Court name
Harare High Court
Case number
HC 1862 of 2015

Zimbabwe Energy Workers Union & Anor v ZESA Holdings (Pvt) Ltd (HC 1862 of 2015) [2015] ZWHHC 250 (12 March 2015);

Law report citations
Media neutral citation
[2015] ZWHHC 250
Mafusire J


HH 250-15

HC 1862/15










HARARE, 9 & 13 March 2015



Urgent chamber application


M. Gwisai, for the applicants

A.K. Maguchu with G. Chingoma, for the respondent



MAFUSIRE J: This was an urgent chamber application for an interdict. The two applicants were trade unions. The respondent was an employer. The membership of the applicants comprised employees of the respondent. The interdict was sought against the respondent. The essence of the interdict was to restrain the respondent from proceeding with its offer to the employees of certain sums of money in lieu, and in full and final settlement of, a certain arbitration award in favour of the employees. In a nutshell, the basis of the interdict was that the respondent’s conduct in making the offer directly to the employees, and in amounts less than their total entitlement, was calculated to undermine the applicants as the true and legitimate representatives of the employees and to render ineffectual the whole process of collective bargaining. It was also said that the respondent’s move was designed to render the arbitration award itself ineffectual. Ancillary relief sought was in the form of a mandatory interdict to compel the respondent to submit the complete template of the process and outcome of the job re-grading exercise that the respondent had unilaterally carried out purportedly in compliance with the arbitral award.

In brief, the background to the application was this. After a protracted period, the energy sector, to which the parties belonged, had concluded a collective bargaining agreement (“cba”). It had been registered and published in 2012 in accordance with the provisions of the Labour Act, (Cap 28:01). But subsequently, a dispute had arisen between the respondent and the employees on the correct interpretation and effect of the new job grading system introduced by the cba. The dispute had been referred to arbitration. The respondent had challenged in this court the outcome of the arbitration proceedings. By consent the matter had been referred back to arbitration but before a different panel. On 15 September 2014 the new tribunal had given its award. Among other things, it directed the respondent to conduct a re-grading exercise for all its employees falling within certain grades and to pay them salaries on the basis of their new grades, backdated to 1 January 2012, the date of the cba. The award was still to be quantified.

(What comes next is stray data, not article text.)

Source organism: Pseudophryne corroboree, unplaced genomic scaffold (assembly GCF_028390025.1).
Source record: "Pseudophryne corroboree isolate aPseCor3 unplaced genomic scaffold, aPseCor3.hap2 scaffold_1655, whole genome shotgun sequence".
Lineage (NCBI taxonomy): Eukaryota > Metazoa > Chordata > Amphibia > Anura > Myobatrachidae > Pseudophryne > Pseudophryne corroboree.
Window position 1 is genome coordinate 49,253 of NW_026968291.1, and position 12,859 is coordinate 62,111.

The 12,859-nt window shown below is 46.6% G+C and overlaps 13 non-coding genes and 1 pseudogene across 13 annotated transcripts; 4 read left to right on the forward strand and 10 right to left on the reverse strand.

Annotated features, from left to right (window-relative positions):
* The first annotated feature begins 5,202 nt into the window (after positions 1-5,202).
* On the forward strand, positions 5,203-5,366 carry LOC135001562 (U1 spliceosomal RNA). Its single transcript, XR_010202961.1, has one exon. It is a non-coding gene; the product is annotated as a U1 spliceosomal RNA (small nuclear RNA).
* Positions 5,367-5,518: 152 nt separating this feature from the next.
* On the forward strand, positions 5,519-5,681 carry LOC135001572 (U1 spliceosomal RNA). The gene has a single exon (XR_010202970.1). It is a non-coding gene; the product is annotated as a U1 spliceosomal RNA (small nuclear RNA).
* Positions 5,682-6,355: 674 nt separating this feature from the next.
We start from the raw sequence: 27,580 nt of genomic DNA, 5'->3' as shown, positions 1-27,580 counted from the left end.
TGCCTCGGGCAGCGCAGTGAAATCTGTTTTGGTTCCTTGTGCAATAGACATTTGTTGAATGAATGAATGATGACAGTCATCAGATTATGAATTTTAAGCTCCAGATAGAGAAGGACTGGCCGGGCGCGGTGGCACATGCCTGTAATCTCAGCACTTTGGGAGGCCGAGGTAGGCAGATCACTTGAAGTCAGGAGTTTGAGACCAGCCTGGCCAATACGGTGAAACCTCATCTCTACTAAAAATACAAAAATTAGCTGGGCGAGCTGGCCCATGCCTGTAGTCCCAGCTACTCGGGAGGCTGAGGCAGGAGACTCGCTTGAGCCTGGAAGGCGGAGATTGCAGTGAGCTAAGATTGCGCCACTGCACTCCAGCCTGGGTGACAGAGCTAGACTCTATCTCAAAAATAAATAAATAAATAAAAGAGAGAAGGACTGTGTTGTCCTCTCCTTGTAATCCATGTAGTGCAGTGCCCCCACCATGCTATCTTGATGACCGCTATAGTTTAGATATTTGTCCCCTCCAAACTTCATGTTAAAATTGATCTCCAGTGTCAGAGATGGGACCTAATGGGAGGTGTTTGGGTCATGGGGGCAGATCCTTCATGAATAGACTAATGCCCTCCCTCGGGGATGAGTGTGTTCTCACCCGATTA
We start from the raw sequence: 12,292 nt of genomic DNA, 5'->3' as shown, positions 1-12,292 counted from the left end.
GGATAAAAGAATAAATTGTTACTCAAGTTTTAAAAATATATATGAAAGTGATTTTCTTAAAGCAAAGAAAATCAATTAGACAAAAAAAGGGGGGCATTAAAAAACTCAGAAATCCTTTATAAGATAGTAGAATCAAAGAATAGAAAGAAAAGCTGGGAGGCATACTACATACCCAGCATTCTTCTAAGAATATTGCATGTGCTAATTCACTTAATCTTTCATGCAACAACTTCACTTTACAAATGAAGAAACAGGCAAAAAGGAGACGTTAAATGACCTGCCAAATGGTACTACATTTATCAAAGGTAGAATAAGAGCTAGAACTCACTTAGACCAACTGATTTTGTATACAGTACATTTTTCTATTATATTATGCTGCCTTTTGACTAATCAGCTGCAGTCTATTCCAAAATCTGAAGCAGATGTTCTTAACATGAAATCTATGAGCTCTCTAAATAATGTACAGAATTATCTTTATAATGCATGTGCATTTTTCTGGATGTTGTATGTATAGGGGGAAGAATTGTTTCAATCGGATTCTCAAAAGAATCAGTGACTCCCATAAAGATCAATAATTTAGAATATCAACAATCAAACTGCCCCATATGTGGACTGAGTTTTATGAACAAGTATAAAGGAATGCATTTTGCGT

In the application before me, the applicants complained that the respondent had purported to unilaterally conduct the job re-grading process to the exclusion of its employees and that it was enticing their members directly with offers to pay reduced sums of money on the basis that it was unable to meet the full salary bill that would be payable under the cba. The respondent’s offer, through the Group Chief Executive, to the employees, through the works councils and work stations, was succinct. Headlined “Brief To All Employees Graded A3 – D2”, it read as follows:


“The arbitral award on the 2012 Collective Bargaining Agreement dispute was handed down on 15th September 2014. In effect, the Company was tasked to carry out the following:-


  1. To place ZESA NEC graded employees on the NEC Salary Scales arising out of the 2012 Collective Bargaining exercise.


  1. To re-grade employees so that all employees are placed in their correct N.E.C. grades.


  1. To remunerate ZESA employees in line with the arbitral award.


The Company has complied with (a) and (b) above but has faced challenges in implementing (c).